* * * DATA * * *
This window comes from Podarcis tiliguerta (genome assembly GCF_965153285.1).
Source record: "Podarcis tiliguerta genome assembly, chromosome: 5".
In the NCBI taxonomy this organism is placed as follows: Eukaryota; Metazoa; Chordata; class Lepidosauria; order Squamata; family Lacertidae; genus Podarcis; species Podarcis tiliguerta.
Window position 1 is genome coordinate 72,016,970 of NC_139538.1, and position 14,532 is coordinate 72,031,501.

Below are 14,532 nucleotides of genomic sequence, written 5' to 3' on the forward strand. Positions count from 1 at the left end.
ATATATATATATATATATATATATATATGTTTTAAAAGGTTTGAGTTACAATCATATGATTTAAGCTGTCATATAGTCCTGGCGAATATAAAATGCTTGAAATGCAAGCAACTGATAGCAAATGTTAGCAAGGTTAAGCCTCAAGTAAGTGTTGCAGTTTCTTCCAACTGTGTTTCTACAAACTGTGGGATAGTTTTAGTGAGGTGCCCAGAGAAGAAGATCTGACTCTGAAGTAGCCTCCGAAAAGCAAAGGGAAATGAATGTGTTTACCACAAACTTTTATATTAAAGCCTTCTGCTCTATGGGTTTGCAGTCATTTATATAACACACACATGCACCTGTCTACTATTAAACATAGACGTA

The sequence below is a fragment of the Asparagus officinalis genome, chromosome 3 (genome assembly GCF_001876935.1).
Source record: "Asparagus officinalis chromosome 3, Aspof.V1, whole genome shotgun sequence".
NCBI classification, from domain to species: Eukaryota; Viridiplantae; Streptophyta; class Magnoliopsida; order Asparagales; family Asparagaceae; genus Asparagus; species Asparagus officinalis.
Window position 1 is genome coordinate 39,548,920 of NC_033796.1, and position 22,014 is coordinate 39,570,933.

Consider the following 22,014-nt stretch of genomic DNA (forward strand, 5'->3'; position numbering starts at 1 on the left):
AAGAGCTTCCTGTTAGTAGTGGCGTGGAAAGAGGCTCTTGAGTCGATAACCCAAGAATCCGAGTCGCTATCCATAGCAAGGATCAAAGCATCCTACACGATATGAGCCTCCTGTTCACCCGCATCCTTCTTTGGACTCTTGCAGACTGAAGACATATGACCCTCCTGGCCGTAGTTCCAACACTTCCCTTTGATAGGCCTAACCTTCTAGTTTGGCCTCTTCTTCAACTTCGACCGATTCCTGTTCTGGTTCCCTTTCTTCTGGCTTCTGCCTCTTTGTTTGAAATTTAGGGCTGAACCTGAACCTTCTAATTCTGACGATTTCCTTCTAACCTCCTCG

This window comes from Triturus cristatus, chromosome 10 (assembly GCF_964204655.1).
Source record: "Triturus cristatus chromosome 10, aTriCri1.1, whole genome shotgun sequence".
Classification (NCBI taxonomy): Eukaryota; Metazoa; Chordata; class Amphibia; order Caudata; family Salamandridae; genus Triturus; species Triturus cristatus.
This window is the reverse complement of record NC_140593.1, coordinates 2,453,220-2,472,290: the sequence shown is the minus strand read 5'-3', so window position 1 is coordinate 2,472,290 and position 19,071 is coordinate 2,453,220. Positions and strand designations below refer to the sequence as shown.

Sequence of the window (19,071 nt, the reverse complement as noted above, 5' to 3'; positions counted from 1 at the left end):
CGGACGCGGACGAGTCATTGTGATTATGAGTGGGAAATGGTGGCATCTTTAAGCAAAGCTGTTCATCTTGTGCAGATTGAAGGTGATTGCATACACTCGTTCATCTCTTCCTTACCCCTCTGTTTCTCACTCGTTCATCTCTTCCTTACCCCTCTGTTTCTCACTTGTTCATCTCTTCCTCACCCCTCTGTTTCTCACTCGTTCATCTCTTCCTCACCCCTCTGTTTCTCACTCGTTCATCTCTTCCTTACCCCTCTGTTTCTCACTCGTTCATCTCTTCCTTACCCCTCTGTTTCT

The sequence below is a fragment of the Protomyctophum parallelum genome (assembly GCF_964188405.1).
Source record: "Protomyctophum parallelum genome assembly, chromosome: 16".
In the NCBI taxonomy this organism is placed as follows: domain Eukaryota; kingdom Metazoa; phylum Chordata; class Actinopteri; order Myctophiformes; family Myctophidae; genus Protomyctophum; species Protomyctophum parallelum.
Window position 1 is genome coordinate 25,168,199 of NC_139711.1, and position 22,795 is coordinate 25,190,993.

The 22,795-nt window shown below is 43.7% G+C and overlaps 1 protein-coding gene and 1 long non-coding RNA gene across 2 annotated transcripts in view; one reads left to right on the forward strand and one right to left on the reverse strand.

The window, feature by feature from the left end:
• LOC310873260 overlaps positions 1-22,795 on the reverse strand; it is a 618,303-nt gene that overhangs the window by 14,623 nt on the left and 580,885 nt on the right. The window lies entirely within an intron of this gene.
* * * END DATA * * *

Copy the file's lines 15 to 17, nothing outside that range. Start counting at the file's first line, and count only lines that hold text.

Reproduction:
Classification (NCBI taxonomy): Eukaryota; Metazoa; Chordata; class Amphibia; order Caudata; family Salamandridae; genus Triturus; species Triturus cristatus.
This window is the reverse complement of record NC_140593.1, coordinates 2,453,220-2,472,290: the sequence shown is the minus strand read 5'-3', so window position 1 is coordinate 2,472,290 and position 19,071 is coordinate 2,453,220. Positions and strand designations below refer to the sequence as shown.

Sequence of the window (19,071 nt, the reverse complement as noted above, 5' to 3'; positions counted from 1 at the left end):